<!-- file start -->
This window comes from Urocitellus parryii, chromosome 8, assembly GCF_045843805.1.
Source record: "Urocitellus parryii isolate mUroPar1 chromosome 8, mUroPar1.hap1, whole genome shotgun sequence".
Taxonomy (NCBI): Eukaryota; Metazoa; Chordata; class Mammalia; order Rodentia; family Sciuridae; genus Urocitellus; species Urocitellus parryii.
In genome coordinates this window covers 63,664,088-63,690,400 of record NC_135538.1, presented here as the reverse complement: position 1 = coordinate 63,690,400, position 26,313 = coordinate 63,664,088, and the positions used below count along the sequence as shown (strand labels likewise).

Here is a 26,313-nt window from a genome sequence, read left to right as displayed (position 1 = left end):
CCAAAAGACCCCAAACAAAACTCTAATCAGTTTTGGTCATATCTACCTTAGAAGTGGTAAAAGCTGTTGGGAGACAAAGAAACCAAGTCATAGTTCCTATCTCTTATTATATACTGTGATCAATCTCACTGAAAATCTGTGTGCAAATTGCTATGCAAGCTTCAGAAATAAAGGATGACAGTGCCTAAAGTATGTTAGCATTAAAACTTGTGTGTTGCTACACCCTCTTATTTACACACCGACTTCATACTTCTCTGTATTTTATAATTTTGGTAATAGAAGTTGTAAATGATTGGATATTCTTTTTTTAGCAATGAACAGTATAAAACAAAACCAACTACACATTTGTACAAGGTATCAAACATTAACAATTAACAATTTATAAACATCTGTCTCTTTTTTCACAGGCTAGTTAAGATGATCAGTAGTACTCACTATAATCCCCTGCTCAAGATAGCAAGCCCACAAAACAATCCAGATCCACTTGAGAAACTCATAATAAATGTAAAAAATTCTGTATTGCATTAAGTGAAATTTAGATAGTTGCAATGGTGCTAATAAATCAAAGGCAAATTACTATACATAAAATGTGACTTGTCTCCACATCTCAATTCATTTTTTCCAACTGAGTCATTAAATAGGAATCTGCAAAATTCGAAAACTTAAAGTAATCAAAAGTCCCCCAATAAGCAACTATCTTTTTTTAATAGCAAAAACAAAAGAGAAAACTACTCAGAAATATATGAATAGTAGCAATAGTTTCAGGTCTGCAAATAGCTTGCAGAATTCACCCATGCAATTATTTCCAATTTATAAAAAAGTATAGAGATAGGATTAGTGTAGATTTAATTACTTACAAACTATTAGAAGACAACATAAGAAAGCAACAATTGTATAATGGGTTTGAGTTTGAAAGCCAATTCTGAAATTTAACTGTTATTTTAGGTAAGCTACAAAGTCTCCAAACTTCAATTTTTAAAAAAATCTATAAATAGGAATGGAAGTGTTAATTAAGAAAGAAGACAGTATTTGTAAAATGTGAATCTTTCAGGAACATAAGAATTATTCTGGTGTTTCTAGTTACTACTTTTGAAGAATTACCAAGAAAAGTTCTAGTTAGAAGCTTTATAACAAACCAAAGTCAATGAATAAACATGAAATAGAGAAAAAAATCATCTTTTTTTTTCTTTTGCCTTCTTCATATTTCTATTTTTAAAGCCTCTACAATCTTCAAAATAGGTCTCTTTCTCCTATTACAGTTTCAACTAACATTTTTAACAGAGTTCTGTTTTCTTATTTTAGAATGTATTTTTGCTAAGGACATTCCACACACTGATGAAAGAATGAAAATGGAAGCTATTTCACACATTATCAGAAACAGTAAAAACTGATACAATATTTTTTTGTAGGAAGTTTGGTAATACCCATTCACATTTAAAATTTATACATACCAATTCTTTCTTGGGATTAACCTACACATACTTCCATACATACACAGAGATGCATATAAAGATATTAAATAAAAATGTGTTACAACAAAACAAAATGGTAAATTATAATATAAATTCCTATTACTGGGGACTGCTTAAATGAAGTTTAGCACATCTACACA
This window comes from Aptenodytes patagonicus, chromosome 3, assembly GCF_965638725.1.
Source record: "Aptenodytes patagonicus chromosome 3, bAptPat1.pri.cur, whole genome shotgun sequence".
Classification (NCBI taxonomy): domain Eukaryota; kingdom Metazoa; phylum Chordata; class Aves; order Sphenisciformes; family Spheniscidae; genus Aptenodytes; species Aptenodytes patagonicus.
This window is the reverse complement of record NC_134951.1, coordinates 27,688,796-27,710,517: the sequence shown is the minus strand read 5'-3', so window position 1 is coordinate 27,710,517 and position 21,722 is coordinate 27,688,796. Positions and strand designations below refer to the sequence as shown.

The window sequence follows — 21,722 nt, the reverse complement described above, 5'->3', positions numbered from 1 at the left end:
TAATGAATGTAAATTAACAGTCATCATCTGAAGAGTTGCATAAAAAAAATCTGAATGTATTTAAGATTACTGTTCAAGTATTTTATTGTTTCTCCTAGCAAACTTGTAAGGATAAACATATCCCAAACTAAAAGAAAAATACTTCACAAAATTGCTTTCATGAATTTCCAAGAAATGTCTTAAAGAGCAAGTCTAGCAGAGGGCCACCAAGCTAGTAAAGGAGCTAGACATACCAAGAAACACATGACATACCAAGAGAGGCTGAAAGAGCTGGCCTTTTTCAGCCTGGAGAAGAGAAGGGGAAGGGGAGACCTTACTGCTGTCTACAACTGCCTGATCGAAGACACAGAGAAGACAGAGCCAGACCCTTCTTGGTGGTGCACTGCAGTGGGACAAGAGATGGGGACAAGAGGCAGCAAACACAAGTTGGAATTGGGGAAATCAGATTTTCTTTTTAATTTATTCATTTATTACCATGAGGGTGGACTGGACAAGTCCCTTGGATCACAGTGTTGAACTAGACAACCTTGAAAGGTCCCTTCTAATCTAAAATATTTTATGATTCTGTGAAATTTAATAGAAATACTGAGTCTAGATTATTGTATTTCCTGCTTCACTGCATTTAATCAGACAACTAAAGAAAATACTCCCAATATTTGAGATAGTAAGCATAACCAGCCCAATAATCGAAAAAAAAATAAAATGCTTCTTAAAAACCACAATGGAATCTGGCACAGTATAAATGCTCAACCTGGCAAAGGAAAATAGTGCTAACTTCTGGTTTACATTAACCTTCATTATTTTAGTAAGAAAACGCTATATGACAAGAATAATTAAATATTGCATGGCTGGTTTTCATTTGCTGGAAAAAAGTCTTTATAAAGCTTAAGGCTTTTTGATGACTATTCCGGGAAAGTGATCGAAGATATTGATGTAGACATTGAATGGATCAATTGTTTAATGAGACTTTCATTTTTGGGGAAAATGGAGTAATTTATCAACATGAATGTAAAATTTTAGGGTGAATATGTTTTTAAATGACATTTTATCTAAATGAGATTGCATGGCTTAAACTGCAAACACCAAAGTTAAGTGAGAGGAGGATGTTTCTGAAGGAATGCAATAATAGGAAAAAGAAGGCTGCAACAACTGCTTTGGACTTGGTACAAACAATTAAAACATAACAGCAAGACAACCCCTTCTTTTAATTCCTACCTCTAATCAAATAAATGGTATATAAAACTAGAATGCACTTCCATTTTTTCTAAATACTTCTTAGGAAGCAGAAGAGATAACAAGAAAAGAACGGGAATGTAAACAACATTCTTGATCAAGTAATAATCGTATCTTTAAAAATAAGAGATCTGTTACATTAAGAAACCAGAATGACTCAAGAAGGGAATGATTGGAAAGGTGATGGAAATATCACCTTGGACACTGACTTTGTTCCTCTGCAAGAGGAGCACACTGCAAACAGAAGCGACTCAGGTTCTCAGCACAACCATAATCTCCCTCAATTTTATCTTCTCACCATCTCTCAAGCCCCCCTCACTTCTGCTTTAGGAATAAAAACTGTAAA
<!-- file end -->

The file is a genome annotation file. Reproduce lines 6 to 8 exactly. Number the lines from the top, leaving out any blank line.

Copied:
CCAAAAGACCCCAAACAAAACTCTAATCAGTTTTGGTCATATCTACCTTAGAAGTGGTAAAAGCTGTTGGGAGACAAAGAAACCAAGTCATAGTTCCTATCTCTTATTATATACTGTGATCAATCTCACTGAAAATCTGTGTGCAAATTGCTATGCAAGCTTCAGAAATAAAGGATGACAGTGCCTAAAGTATGTTAGCATTAAAACTTGTGTGTTGCTACACCCTCTTATTTACACACCGACTTCATACTTCTCTGTATTTTATAATTTTGGTAATAGAAGTTGTAAATGATTGGATATTCTTTTTTTAGCAATGAACAGTATAAAACAAAACCAACTACACATTTGTACAAGGTATCAAACATTAACAATTAACAATTTATAAACATCTGTCTCTTTTTTCACAGGCTAGTTAAGATGATCAGTAGTACTCACTATAATCCCCTGCTCAAGATAGCAAGCCCACAAAACAATCCAGATCCACTTGAGAAACTCATAATAAATGTAAAAAATTCTGTATTGCATTAAGTGAAATTTAGATAGTTGCAATGGTGCTAATAAATCAAAGGCAAATTACTATACATAAAATGTGACTTGTCTCCACATCTCAATTCATTTTTTCCAACTGAGTCATTAAATAGGAATCTGCAAAATTCGAAAACTTAAAGTAATCAAAAGTCCCCCAATAAGCAACTATCTTTTTTTAATAGCAAAAACAAAAGAGAAAACTACTCAGAAATATATGAATAGTAGCAATAGTTTCAGGTCTGCAAATAGCTTGCAGAATTCACCCATGCAATTATTTCCAATTTATAAAAAAGTATAGAGATAGGATTAGTGTAGATTTAATTACTTACAAACTATTAGAAGACAACATAAGAAAGCAACAATTGTATAATGGGTTTGAGTTTGAAAGCCAATTCTGAAATTTAACTGTTATTTTAGGTAAGCTACAAAGTCTCCAAACTTCAATTTTTAAAAAAATCTATAAATAGGAATGGAAGTGTTAATTAAGAAAGAAGACAGTATTTGTAAAATGTGAATCTTTCAGGAACATAAGAATTATTCTGGTGTTTCTAGTTACTACTTTTGAAGAATTACCAAGAAAAGTTCTAGTTAGAAGCTTTATAACAAACCAAAGTCAATGAATAAACATGAAATAGAGAAAAAAATCATCTTTTTTTTTCTTTTGCCTTCTTCATATTTCTATTTTTAAAGCCTCTACAATCTTCAAAATAGGTCTCTTTCTCCTATTACAGTTTCAACTAACATTTTTAACAGAGTTCTGTTTTCTTATTTTAGAATGTATTTTTGCTAAGGACATTCCACACACTGATGAAAGAATGAAAATGGAAGCTATTTCACACATTATCAGAAACAGTAAAAACTGATACAATATTTTTTTGTAGGAAGTTTGGTAATACCCATTCACATTTAAAATTTATACATACCAATTCTTTCTTGGGATTAACCTACACATACTTCCATACATACACAGAGATGCATATAAAGATATTAAATAAAAATGTGTTACAACAAAACAAAATGGTAAATTATAATATAAATTCCTATTACTGGGGACTGCTTAAATGAAGTTTAGCACATCTACACA
This window comes from Aptenodytes patagonicus, chromosome 3, assembly GCF_965638725.1.
Source record: "Aptenodytes patagonicus chromosome 3, bAptPat1.pri.cur, whole genome shotgun sequence".